From the standpoint of the majority of European citizens, the European
Union is, above all, either a conglomerate of nations that have come together
and created a Single Market and a single currency, or an ensemble of states who
share the same technological and economical ambitions, rather than an entity
formed on the basis of shared values and of a common European identity. Considering
these perceptions, a constant concern of the European Union has been to
understand the extent of which European citizens assume their European identity
and feel that they belong to the same "big family".
In understanding the logic of the "big family", it is
important to define the relationship and the dynamic between the European and national
identities, and to assess their implications at the Community level.
The European identity
The European identity can be defined as a set of values shared by all the citizens of the European Union.
Identity possesses a dynamic or procedural nature which, as Zdzisław Mach observed, "is formed during an interaction – by changing the transmitted, received or interpreted messages until we form a coherent individual or collective self-image" (Mungiu-Pippidi, 1999). The feeling of belonging to a community is subjective and it involves two interrelated mental processes: the definition of the self-image and, at the same time, the demarcation of other individuals or groups of individuals. Therefore, all identity theories insist on the need for “the other” to exist, in opposition to which actors build their own identities. In this sense, the European identity is better perceived when regarded in opposition to other continental identities such as the American, Asian or African.
European identity is supported by European art, culture, citizenship, common education for all EU members, etc. Nevertheless, European identity is, sometimes, perceived as being in contradiction with certain older identities that member states’ citizens are attached to, such as national, regional, religious, linguistic or ideological.
In fact, the idea of this common identity was first established by Charlemagne’s (also known as Charles, the Great) political project known as the "renovatio imperii ", which represented a synthesis of the four perceived European values: the Teutonic ideal of freedom, Roman law, Christian faith and Greek philosophy.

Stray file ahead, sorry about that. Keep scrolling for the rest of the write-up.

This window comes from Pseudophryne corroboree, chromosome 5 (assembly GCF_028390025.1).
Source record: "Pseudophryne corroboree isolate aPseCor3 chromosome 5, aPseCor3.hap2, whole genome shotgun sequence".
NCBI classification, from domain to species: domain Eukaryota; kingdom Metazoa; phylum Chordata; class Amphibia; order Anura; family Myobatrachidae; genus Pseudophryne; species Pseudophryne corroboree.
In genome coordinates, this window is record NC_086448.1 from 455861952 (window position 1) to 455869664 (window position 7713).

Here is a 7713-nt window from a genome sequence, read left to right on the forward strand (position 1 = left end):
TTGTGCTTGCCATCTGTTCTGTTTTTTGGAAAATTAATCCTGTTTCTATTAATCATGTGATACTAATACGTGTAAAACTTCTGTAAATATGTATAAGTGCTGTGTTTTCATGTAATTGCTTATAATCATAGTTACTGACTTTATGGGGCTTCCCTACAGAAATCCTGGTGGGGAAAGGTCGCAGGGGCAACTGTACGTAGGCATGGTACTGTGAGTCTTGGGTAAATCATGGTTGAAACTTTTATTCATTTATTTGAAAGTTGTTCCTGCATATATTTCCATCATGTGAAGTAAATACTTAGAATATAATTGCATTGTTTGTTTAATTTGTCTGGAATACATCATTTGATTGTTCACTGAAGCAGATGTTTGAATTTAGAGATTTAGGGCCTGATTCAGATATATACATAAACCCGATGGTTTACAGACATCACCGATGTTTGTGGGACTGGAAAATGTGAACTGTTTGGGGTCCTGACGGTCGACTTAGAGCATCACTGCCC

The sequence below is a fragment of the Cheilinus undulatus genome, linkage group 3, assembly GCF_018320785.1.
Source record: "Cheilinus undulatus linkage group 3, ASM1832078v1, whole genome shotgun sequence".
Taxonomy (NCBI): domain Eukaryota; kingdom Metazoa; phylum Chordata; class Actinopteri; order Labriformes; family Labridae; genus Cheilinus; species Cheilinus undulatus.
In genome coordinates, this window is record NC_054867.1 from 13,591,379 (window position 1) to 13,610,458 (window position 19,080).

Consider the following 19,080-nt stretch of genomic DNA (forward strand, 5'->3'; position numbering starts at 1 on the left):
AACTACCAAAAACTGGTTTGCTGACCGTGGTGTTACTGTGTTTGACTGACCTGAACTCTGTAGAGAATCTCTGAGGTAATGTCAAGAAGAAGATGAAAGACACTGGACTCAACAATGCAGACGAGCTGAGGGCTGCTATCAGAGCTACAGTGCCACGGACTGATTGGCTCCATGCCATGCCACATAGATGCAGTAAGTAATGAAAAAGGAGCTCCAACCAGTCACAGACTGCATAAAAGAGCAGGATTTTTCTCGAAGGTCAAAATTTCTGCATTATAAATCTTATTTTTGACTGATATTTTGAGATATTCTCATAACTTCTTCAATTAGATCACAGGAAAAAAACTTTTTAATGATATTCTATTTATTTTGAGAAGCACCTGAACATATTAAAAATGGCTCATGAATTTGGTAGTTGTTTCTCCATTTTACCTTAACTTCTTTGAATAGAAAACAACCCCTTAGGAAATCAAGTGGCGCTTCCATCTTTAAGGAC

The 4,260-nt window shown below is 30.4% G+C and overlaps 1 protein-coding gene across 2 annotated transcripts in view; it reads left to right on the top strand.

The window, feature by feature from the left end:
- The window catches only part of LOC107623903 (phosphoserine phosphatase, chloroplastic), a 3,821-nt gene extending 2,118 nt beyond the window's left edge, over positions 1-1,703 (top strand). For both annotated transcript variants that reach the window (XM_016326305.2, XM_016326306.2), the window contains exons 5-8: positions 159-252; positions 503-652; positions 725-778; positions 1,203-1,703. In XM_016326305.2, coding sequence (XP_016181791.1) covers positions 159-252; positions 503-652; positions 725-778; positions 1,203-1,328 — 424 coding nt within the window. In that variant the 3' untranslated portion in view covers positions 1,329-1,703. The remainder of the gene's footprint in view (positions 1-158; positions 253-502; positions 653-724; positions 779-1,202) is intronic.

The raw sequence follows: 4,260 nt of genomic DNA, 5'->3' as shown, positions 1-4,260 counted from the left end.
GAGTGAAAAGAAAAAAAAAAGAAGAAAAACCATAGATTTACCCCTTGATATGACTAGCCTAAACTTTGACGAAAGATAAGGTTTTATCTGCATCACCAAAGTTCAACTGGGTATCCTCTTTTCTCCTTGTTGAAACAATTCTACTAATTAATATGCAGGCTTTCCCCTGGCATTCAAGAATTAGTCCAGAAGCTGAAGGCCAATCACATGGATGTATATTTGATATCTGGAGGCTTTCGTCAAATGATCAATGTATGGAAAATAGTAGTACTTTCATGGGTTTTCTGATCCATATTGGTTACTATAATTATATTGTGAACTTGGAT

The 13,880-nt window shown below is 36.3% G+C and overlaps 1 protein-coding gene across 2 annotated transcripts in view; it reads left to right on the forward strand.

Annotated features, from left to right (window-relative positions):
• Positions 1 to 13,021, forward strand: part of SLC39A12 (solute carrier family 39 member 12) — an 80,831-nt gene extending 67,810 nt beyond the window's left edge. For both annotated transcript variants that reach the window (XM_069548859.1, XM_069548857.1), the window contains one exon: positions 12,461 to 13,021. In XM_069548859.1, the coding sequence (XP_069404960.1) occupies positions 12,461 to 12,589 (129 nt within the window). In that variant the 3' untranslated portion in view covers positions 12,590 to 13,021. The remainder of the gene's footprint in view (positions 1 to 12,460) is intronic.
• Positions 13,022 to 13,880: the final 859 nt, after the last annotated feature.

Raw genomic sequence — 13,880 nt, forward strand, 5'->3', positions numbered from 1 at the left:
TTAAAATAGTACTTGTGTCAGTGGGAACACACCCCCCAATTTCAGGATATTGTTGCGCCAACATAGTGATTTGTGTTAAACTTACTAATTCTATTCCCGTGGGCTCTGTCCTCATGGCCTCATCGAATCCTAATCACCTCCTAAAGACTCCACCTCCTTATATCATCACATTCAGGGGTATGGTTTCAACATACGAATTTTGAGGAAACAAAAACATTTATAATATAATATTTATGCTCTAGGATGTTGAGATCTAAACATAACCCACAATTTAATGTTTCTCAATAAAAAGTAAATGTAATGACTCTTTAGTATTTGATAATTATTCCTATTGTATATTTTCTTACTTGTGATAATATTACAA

At the Community level, the issue of a European identity appeared in the early 1970s, more precisely in 1973, at the Copenhagen Summit, when the "Declaration on European Identity " was signed, promoting adherence to a set of common values and principles, as well as a common awareness of the Community’s specific interests. Based on this Declaration, the task of defining a European identity involved analyzing the common heritage and member states’ obligations in the process of the EU unification, the dynamic nature of European integration, as well as the degree of European cohesion in relation to the rest of the world.
A few years later, at the Laeken Summit in 2001, the European Community focused on the need to uphold and respect its member states' national identities: the national identity of a State is conditioned by citizenship and political participation, framed by History (according to time and the historical context) and geography (space), generating feelings of loyalty and affiliation, and being in a continuous process of adaptation.
The national identity
David Campbell argues that the national identity is the instrument through which the state disciplines society, and the call for national identity is a mechanism part of the strategy of "difference" (Campbell, 1998). With regards to the European integration process, the identity paradigm should focus on the similarities between the member states and not on the differences that set them apart.
Identities based on religion, sex, professional interests, or membership in local community groups may impact more significantly than national identity in the everyday life. Thus, we can explain the fact that children create their own identity, which can be different from that of their parents, considering the difference of experiences in each generation.